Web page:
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Check out a Guide to the Best Stargazing Spots in the Southern Hemisphere (Excerpt from Offbeat SA) @PRHSouthAfrica struiktravel.bookslive.co.za/blog/2015/03/2…

Man Booker International Prize Finalists Announced in Cape Town, Including Marlene van Niekerk, Alain Mabanckou and Mia Couto

2015 Man Booker International Prize Panel

 
Alert! The Man Booker International Prize 2015 nominees were announced in Cape Town at the University of Cape Town today.

In the past the finalists have been announced in Toronto, New York and Sydney and this is the first time the announcement was made on the African continent – the home continent of two-time Booker Prize winner and Nobel Laureate JM Coetzee, who is an Emeritus Professor in the Department of English at UCT.

The Man Booker International Prize differs from the Man Booker Prize as it honours a writer’s body of work and their contribution to international fiction, as opposed to focusing on a single publication.

The Collected Stories of Lydia DavisPhilip RothNew Selected StoriesThings Fall ApartTwilight of the Eastern Gods

 
The £60 000 is awarded every second year and was won in 2013 by American author Lydia Davis, American novelist Philip Roth in 2011, Nobel laureate Alice Munro in 2009 and by the late Nigerian author Chinua Achebe in 2007. Albanian novelist Ismail Kadare won the inaugural prize in 2005.

The 2015 judging panel, who selected the finalists at their own discretion, includes South African born, UK-based novelist and critic Elleke Boehmer. British novelist Marina Warner chaired the panel made up of Boehmer, British Pakistani novelist Nadeem Aslam, American editorial director Edwin Frank and literature professor Wen-chin Ouyang, who was born in Taiwan, raised in Libya and is now based in the UK.

Marina Warner

 
Without further ado, the finalists for the 2015 Man Booker International Prize are:

César Aira, Hoda Barakat, Maryse Condé, Mia Couto, Amitav Ghosh, Fanny Howe, Ibrahim al-Koni, László Krasznahorkai, Alain Mabanckou and Marlene van Niekerk.

AgaatTriomf

The ConversationsThe Tiller of WatersSeguA River Called TimeThe Shadow Lines

Second ChildhoodThe Seven Veils of SethSeiobo There BelowAfrican Psycho

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Helené Prinsloo (@helenayp) tweeted live from the announcement, using the hasthtag #MBI15:


 

 
Facebook gallery:

 
Press release

Ten writers are on the judges’ list of finalists under serious consideration for the sixth Man Booker International Prize, the £60,000 award which recognises one writer for his or her achievement in fiction.

The authors come from ten countries with six new nationalities included on the list for the first time. They are from Libya, Mozambique, Guadeloupe, Hungary, South Africa and Congo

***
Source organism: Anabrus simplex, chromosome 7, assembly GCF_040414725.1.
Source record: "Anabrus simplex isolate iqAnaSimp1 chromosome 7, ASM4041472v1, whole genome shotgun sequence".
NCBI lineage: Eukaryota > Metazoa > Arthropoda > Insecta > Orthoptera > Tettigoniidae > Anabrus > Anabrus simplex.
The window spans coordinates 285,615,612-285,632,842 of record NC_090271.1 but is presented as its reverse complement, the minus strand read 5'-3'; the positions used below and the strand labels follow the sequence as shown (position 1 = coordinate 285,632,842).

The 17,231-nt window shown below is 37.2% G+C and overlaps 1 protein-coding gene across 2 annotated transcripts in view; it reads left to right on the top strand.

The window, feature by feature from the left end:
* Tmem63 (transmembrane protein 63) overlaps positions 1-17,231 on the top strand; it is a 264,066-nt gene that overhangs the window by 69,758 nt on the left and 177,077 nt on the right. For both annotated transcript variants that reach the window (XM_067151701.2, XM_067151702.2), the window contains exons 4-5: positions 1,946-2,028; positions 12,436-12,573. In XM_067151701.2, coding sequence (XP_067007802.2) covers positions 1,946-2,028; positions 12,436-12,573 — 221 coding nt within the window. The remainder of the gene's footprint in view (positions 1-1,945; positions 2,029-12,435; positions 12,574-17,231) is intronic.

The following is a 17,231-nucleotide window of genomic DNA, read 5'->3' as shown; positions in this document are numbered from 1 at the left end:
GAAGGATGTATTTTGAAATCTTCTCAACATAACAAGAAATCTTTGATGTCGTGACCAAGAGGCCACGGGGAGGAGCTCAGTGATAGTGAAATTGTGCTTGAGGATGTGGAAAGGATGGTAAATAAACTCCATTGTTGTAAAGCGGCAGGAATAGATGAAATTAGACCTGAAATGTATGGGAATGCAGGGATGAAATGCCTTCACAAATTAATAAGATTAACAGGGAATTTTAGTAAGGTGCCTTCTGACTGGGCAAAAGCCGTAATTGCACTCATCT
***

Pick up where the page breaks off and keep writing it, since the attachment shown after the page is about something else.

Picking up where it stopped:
None of the writers has appeared on a previous Man Booker International Prize list of finalists
The proportion of writers translated into English is greater than ever before at 80%
The finalists’ list is announced by the chair of judges, Professor Marina Warner, at a press conference hosted at the University of Cape Town in South Africa, today, Tuesday 24 March 2015.

The ten authors on the list are:

César Aira (Argentina)
Hoda Barakat (Lebanon)
Maryse Condé (Guadeloupe)
Mia Couto (Mozambique)
Amitav Ghosh (India)
Fanny Howe (United States of America)
Ibrahim al-Koni (Libya)
László Krasznahorkai (Hungary)
Alain Mabanckou (Republic of Congo)
Marlene van Niekerk (South Africa)
The judging panel for the Man Booker International Prize 2015 consists of writer and academic, Professor Marina Warner (Chair); novelist Nadeem Aslam; novelist, critic and Professor of World Literature in English at Oxford University, Elleke Boehmer; Editorial Director of the New York Review Classics series, Edwin Frank, and Professor of Arabic and Comparative Literature at SOAS, University of London, Wen-chin Ouyang.

Announcing the list, Professor Warner comments:

‘The judges have had an exhilarating experience reading for this prize; we have ranged across the world and entered the vision of writers who offer an extraordinary variety of experiences. Fiction can enlarge the world for us all and stretch our understanding and our sympathy. The novel today is in fine form: as a field of inquiry, a tribunal of history, a map of the heart, a probe of the psyche, a stimulus to thought, a well of pleasure and a laboratory of language. Truly, we feel closer to the tree of knowledge.’

Manny Roman, CEO of Man Group, comments:

‘We are very proud to sponsor the Man Booker International Prize, recognising the hard work and creativity of these talented authors and translators. The prize underscores Man Group’s charitable focus on literacy and education, as well as our commitment to excellence and entrepreneurship. Together with the wider charitable activities of the Booker Prize Foundation, the prize plays a very important role in promoting literary excellence that we are honoured to support. It’s exciting to see finalists from ten countries, with six nationalities included on the list for the first time, further broadening Man Booker’s international reach. Many congratulations to all the finalists.’

Jonathan Taylor, Chair of the Booker Prize Foundation, comments:

‘This is a most interesting and enlightening list of finalists. It brings attention to writers from far and wide, so many of whom are in translation. As a result our reading lists will surely be hugely expanded.’

The Man Booker International Prize is awarded every two years to a living author who has published fiction either originally in English or whose work is generally available in translation in the English language.